(Photo by ALFREDO ZUNIGA/AFP via Getty Images)
White South African mercenaries hired by the Mozambican government have carried out indiscriminate helicopter attacks and killed civilians as part of an escalating war in neighboring Mozambique, according to a new report published today by Amnesty International.
Fifty-three witnesses interviewed by Amnesty International claim that forces from a South African private military company, known as the Dyck Advisory Group (DAG), fired machine guns from helicopters and dropped hand grenades indiscriminately into crowds of people, failing to differentiate between civilians and military targets in Mozambique’s Cabo Delgado province.
“Two helicopters came, one shooting and dropping bombs. One group [of civilians] that was running raised their hands and they were not shot. But another group that was with the bandits did not raise their hands and they were shot,” one eyewitness to an attack in Mocímboa da Praia in late June 2020 told Amnesty International. “We saw this. Many people died there.”
Since October 2017, more than 1,300 civilians have been killed in a conflict involving DAG, the armed forces of Mozambique, and Islamist militants internationally known as Ahl al-Sunnah wa al Jamma’ah or ISIS-Mozambique, but locally as al-Shabaab (although unrelated to the group in Somalia). Amnesty’s report, based on remote interviews with survivors of the attacks, documents serious violations of international humanitarian law by all parties to the conflict that have left hundreds dead and driven more than half a million from their homes.
Ahl al-Sunnah wa al Jamma’ah’s insurgency in northern Mozambique’s Cabo Delgado province has been marked by widespread suffering as the group has deliberately targeted civilians, frequently carrying out brutal machete attacks, beheadings, abductions of young women, and children including girls as young as seven, and village burnings. Their activity has only increased; the number of reported violent incidents linked to militant Islamist groups in Cabo Delgado jumped 129% in 2020, according to the U.S. Department of Defense’s Africa Center. The number of fatalities associated with those attacks spiked even higher from 2019 to 2020, rising 169% to 1,600 deaths.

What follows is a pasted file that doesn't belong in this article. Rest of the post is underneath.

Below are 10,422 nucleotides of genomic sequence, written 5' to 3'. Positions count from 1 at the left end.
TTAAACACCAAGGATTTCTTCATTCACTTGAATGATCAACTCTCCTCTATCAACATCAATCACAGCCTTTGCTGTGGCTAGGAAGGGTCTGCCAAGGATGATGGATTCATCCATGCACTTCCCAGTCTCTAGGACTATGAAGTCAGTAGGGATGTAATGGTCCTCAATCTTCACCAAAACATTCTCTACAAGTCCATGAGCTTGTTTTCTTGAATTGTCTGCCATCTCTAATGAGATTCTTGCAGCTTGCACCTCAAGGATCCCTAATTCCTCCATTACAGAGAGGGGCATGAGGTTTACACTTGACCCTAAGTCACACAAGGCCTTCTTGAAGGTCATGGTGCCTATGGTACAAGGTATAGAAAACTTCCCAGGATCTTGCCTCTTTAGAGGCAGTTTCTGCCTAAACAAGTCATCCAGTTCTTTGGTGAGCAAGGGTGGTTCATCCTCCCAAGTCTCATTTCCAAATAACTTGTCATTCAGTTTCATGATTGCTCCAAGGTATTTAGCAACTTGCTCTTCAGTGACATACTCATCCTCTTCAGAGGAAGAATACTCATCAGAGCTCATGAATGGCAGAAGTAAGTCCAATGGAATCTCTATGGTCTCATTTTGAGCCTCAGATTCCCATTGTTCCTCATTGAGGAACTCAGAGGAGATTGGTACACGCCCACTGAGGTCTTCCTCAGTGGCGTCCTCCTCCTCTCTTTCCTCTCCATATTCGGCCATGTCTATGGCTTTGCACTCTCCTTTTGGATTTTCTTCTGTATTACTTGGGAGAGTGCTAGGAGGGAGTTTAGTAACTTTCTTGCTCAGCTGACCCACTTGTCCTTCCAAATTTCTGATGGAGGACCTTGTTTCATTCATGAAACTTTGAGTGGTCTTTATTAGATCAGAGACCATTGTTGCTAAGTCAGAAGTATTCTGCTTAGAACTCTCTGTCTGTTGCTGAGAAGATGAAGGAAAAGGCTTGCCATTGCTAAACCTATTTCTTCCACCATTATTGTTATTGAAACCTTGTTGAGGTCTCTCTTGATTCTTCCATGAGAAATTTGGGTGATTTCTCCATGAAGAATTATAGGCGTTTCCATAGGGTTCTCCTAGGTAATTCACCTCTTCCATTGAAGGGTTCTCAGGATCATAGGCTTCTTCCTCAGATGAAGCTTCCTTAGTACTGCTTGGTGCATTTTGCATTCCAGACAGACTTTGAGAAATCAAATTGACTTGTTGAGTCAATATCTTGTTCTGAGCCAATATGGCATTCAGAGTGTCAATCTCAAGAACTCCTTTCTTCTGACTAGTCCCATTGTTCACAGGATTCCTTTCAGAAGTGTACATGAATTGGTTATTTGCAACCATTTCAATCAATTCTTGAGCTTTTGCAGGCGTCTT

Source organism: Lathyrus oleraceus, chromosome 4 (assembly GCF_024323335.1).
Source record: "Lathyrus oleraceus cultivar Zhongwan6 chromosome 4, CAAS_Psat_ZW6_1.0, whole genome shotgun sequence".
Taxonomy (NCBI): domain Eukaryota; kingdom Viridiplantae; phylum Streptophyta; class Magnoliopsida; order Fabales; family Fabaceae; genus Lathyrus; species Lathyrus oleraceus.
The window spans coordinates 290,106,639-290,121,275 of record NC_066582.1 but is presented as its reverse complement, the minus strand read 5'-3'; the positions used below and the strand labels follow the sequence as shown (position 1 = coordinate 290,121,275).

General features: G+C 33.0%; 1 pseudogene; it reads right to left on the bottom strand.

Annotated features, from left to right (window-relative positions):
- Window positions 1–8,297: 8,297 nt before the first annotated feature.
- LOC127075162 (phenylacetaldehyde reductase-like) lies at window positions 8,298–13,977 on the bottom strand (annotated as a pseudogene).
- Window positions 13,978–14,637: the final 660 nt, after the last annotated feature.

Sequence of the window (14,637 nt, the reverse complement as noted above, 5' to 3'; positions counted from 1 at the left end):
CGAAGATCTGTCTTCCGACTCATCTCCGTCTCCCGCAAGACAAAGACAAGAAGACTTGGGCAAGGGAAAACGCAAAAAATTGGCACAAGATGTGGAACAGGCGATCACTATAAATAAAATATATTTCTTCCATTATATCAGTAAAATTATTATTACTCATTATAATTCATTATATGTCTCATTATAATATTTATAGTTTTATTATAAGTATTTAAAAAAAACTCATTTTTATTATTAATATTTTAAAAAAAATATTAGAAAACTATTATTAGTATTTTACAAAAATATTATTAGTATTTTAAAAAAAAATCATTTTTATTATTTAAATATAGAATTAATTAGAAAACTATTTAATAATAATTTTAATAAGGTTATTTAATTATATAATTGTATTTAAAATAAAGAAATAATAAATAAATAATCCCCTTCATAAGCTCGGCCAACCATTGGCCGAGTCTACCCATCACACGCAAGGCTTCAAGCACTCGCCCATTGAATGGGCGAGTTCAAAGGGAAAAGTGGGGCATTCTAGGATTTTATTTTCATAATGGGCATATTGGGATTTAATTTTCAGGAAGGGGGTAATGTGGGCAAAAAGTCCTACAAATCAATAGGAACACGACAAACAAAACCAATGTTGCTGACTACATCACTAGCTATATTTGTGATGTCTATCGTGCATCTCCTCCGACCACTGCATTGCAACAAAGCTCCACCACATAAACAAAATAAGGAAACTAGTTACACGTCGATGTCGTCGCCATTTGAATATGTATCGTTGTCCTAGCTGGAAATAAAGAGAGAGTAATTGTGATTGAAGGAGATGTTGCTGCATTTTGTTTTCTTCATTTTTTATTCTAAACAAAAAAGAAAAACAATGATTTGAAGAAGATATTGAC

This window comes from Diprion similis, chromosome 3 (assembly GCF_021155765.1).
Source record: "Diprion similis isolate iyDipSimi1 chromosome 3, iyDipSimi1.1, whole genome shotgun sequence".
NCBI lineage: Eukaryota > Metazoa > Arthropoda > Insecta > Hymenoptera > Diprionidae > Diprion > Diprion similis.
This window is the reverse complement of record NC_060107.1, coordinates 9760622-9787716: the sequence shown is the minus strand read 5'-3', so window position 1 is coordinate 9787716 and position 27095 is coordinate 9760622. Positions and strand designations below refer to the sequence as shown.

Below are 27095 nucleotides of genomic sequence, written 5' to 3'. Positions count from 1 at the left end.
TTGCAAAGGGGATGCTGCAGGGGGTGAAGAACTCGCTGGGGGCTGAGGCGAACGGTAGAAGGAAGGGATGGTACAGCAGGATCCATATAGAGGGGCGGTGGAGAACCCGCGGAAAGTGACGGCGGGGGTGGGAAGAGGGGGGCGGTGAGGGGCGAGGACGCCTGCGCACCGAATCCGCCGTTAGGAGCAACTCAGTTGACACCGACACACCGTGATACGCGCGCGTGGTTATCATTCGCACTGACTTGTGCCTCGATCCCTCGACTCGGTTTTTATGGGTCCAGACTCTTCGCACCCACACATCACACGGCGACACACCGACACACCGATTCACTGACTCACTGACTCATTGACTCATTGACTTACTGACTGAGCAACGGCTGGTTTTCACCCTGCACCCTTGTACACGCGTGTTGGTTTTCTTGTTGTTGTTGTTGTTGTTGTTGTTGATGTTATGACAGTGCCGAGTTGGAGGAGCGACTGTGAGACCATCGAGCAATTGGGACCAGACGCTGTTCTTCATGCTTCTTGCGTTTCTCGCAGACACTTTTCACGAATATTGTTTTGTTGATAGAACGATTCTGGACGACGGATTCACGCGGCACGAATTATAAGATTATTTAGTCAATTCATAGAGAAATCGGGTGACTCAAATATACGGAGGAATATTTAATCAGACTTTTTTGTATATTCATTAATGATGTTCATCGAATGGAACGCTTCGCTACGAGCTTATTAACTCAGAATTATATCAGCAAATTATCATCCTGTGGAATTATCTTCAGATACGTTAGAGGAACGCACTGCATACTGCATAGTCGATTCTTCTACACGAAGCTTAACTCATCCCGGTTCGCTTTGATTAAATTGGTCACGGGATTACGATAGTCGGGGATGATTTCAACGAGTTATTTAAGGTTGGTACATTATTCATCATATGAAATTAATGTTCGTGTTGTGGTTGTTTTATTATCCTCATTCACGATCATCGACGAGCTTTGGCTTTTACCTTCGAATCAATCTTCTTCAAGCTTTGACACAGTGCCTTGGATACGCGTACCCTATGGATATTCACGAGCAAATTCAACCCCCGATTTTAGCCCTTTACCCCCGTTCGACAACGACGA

In response to the escalating violence, Mozambique’s troops have compounded the problem, carrying out a counterinsurgency campaign marked by a series of atrocities including extrajudicial executions, torture, and other abuses of civilians accused of supporting the insurgents. But after suffering a number of defeats in battle with the Islamist forces—where troops often stripped off their uniforms and fled from attack—the government of Mozambique hired DAG to fight Ahl al-Sunnah wa al Jamma’ah using armed helicopters.
“There is a problematic history of white South Africans fighting as mercenaries across the continent. Lionel Dyck, the founder of Dyck Advisory Group, is himself a former commander in the Rhodesian army. DAG is possibly violating South African law by fighting in Cabo Delgado, and both DAG and Mozambican government are responsible for any violations of the laws of war that occur during their operations,” Brian Castner, the Senior Crisis Advisor for arms and military operations at Amnesty International, told VICE World News. “If DAG can't fulfill its contract obligations without killing civilians and targeting hospitals, then it has a duty to stop operating in Mozambique.”
Before Amnesty’s report, coverage of DAG had been mainly positive: A June 2020 article from The Telegraph said the group, made up of sharpshooters, many of them Angolan war veterans, were “hailed for ‘saving the day’” after a lengthy description of the group killing attackers in Cabo Delgado. Unidentified “insiders” were quoted as saying DAG “shot the shit” out of the militants; Dyck told the paper that “someone had to do it.”
Recently, a video titled “Mercenaries operating in Mozambique,” set to the tune of Creedence Clearwater Revival’s “Fortunate Son,” was posted to YouTube by The Team House, a podcast hosted by two former U.S. Army Rangers. The footage, a slideshow of still photographs and video clips of geriatric mercenaries, weapons, and an array of aircraft, casts the conflict as a splendid little war for those flying above the treetops. But on the ground, survivors said DAG treated civilians like the same people the mercenaries were hired to kill. “The helicopter was shooting at some people who were at the cemetery, and the helicopter shot against them but they were civilians,” said one survivor of a DAG attack on militants in the town of Macomia. “No one died but several were wounded, and they ran away to [the] forest. They were only civilians, mainly people living in that neighborhood.”
Neither the government of Mozambique nor the Dyck Advisory Group replied to requests for comment from Amnesty International and VICE World News, but the human rights group has called on all parties to the conflict to immediately stop targeting civilians and for the government of Mozambique to investigate these crimes.